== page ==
Ruby
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By Ilya Bodrov-Krukowski

Start Your SEO Right with Sitemaps on Rails

By Ilya Bodrov-Krukowski
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After crafting your website, the next step usually involves taking care of search engine optimization (SEO). With that in mind, creating a sitemap is one of the tasks that you will need to solve. According to the protocol, sitemaps are UTF-8 encoded XML files that describe the structure of your site. They are quite simple, but for large sites creating them by hand is not an option. Therefore, it’s a smart move to automate generating sitemaps.

There are a number of solutions for Rails to generate sitemaps available, but I prefer a gem called sitemap_generator. It is being actively maintained and has a number of cool features:

  • It is framework-agnostic, so you may use it without Rails
  • It is very flexible
  • It has own configuration file and is not strictly bound to your app’s routes
  • It allows you to automatically upload sitemaps to third-party storage
  • It automatically pings search engines when a new sitemap is generated
  • It supports multiple sitemap files and various types of sitemaps (video, news, images, etc.)

In this article we will see SitemapGenerator in action by integrating it into a sample Rails app and discussing its main features. I will also explain how to export sitemaps to cloud storage so that everything works properly on platforms like Heroku.

The source code for this article is available at GitHub.

Creating a Sample Site

As usual, start off by creating a new Rails application:

$ rails new Sitemapper -T

I will be using Rails 5.0.1 but SitemapGenerator works with virtually any version.

We will need some sample models, routes, and controllers. Views can be omitted for this demo – it does not really matter what content the site actually has.

Suppose we are creating a blog that has posts and categories; one category can have many posts. Run the following commands to generate models and migrations:

$ rails g model Category title:string
$ rails g model Post category:belongs_to title:string body:text
$ rails db:migrate

Make sure that models have the proper associations set up:

models/category.rb

[...]
has_many :posts, dependent: :destroy
[...]

models/post.rb

[...]
belongs_to :category
[...]

Now let’s set up some routes. To make things a bit more interesting, I will make them nested:

config/routes.rb

[...]
resources :categories do
  resources :posts
end
[...]

Also, while we are here, add the root route:

config/routes.rb

[...]
root to: 'pages#index'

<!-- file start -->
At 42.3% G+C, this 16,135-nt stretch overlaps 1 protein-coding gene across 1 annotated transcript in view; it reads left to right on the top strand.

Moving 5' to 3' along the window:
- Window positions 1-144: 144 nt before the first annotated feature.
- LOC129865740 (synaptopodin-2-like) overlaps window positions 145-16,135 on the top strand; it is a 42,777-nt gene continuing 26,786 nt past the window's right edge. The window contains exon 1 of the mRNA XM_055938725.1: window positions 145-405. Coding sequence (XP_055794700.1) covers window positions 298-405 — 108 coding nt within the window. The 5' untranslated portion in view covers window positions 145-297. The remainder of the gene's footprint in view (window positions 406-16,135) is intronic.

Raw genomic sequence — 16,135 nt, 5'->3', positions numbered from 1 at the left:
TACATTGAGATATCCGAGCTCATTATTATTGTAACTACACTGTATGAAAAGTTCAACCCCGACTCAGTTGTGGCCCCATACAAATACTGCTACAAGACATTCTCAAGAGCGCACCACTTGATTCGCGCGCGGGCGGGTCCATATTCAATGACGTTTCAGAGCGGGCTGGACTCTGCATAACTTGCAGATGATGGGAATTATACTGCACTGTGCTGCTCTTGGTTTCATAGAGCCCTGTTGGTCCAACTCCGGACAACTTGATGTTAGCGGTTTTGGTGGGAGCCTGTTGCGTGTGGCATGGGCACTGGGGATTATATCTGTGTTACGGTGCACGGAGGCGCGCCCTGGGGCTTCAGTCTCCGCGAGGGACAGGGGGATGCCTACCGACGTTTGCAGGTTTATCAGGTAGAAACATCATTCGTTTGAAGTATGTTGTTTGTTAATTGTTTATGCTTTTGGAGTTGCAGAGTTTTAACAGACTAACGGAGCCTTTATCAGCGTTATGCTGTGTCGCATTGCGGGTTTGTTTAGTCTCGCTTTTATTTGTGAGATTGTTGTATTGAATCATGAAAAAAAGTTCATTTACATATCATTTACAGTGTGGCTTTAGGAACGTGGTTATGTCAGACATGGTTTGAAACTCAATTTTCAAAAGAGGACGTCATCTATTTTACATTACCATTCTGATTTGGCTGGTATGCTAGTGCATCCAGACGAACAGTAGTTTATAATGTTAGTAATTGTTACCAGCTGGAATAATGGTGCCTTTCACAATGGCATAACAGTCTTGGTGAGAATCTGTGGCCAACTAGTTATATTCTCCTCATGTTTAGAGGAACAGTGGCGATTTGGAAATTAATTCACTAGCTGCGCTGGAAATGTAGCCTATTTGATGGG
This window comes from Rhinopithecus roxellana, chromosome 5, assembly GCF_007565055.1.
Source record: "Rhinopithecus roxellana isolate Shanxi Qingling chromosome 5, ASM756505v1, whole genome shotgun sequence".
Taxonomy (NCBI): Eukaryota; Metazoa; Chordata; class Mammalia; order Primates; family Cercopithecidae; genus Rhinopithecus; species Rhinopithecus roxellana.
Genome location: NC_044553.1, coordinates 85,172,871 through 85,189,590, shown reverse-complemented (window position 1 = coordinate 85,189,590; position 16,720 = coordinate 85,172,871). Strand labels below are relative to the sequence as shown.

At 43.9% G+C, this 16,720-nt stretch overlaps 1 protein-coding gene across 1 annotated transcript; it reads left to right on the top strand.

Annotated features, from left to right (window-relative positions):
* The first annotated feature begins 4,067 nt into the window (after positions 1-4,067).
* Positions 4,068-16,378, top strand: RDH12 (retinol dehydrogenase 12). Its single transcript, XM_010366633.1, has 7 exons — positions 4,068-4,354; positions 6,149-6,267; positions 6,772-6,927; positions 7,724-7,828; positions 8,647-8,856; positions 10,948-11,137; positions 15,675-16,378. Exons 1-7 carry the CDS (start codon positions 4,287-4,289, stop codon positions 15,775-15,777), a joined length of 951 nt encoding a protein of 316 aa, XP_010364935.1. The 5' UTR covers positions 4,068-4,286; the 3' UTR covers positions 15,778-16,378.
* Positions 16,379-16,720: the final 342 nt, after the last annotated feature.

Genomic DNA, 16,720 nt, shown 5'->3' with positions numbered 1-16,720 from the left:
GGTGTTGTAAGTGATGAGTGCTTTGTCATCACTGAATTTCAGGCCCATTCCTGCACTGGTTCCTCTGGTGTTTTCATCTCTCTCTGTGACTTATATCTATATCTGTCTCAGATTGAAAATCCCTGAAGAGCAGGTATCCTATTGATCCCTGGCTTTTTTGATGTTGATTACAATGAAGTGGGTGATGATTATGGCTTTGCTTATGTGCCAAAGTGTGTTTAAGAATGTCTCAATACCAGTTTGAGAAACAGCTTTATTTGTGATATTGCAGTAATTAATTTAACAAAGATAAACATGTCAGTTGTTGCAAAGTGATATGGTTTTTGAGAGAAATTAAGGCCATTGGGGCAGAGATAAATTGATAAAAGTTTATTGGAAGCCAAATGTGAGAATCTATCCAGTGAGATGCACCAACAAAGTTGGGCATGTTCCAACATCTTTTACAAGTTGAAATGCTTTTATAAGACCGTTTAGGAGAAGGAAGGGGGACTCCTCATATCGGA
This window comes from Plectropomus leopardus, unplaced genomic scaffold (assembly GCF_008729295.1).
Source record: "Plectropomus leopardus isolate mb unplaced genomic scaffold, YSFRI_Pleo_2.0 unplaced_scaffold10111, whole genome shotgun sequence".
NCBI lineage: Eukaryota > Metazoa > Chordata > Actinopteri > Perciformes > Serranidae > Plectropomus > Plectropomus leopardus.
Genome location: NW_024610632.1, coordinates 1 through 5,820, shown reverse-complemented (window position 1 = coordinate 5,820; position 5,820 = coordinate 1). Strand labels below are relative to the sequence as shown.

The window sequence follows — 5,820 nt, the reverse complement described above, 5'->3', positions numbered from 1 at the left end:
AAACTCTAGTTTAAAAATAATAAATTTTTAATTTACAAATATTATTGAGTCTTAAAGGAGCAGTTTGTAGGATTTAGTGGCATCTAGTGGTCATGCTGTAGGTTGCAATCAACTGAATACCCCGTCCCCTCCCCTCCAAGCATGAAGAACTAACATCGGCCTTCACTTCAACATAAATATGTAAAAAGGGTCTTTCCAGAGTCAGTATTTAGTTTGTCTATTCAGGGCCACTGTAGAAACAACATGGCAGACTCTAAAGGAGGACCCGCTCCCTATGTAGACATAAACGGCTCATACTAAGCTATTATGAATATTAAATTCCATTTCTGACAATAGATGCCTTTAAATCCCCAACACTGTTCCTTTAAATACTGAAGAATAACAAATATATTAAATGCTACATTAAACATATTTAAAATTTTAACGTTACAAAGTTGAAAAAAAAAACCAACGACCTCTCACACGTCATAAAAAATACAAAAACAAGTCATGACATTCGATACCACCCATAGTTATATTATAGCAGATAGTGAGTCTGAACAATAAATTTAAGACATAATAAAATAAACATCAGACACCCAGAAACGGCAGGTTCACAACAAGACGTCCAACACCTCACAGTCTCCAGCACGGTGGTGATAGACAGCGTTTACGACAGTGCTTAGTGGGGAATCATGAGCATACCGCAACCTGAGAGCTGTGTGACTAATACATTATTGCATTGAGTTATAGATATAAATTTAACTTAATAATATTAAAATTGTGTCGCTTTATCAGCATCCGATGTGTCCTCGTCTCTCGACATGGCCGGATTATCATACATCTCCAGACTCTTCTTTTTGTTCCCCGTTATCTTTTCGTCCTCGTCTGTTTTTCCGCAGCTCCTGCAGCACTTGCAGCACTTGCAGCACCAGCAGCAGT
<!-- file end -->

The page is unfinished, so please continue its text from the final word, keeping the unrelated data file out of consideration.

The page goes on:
[...]

Now create the controllers. We don’t really need any actions inside, so they will be very simple:

categories_controller.rb

class CategoriesController < ApplicationController
end

posts_controller.rb

class PostsController < ApplicationController
end

pages_controller.rb

class PagesController < ApplicationController
end

Great! Before proceeding, however, let’s also take care of sample data inside our application.

Loading Sample Data

To see SitemapGenerator in action we will also require some sample data. I am going to use the Faker gem for this task:

Gemfile

[...]
group :development do
    gem 'faker'
end
[...]

Install it:

$ bundle install

Now modify the db/seeds.rb file:

db/seeds.rb

5.times do
  category = Category.create({
                               title: Faker::Book.title
                             })

  5.times do
    category.posts.create({
                            title: Faker::Book.title,
                            body: Faker::Lorem.sentence
                          })
  end
end

We are creating five categories each with five posts that have some random content. To run this script use the following command:

$ rails db:seed

Nice! Preparations are done, so let’s proceed to the main part.

Integrating Sitemap Generator

Add the gem we’re using into the Gemfile:

Gemfile

[...]
gem 'sitemap_generator'
[...]

Install it:

$ bundle install

To create a sample config file with useful comments, employ this command:

$ rake sitemap:install

Inside the config directory you will find a sitemap.rb file. The first thing to do here is specify the hostname of your site:

config/sitemap.rb

SitemapGenerator::Sitemap.default_host = "http://www.example.com"

Note that this gem also supports multiple host names.

The main instructions for SitemapGenerator should be placed inside the block passed to the SitemapGenerator::Sitemap.create method. For example, let’s add a link to our root path:

config/sitemap.rb

SitemapGenerator::Sitemap.create do
  add root_path
end

The add method accepts a bunch of arguments. Specify that the root page is being updated daily:

config/sitemap.rb

add root_path, :changefreq => 'daily'

What about the posts and categories? They are being added by the users dynamically so we must query the database and generate links on the fly:

config/sitemap.rb

[...]
Category.find_each do |category|
  add category_posts_path(category), :changefreq => 'weekly', :lastmod => category.updated_at

  category.posts.each do |post|
    add category_post_path(category), :changefreq => 'yearly', :lastmod => post.updated_at
  end
end
[...]

Note that here I’ve also provided the :lastmod option to specify when the page was last updated (the default value is Time.now).

Running Generator and Inspecting Sitemap Files

To generate a new sitemap (or update an existing one) run the following command:

$ rails sitemap:refresh

Note that if, for some reason, a sitemap fails to be generated, the old version won’t be removed. Another important thing to remember is that the script will automatically ping Google and Bing search engines to notify that a new version of a sitemap is available. Here is the sample output from the command above:

+ sitemap.xml.gz          1 sitemap /  251 Bytes
Sitemap stats: 62 links / 1 sitemap / 0m01s

Pinging with URL 'http://www.example.com/sitemap.xml.gz':
    Successful ping of Google
    Successful ping of Bing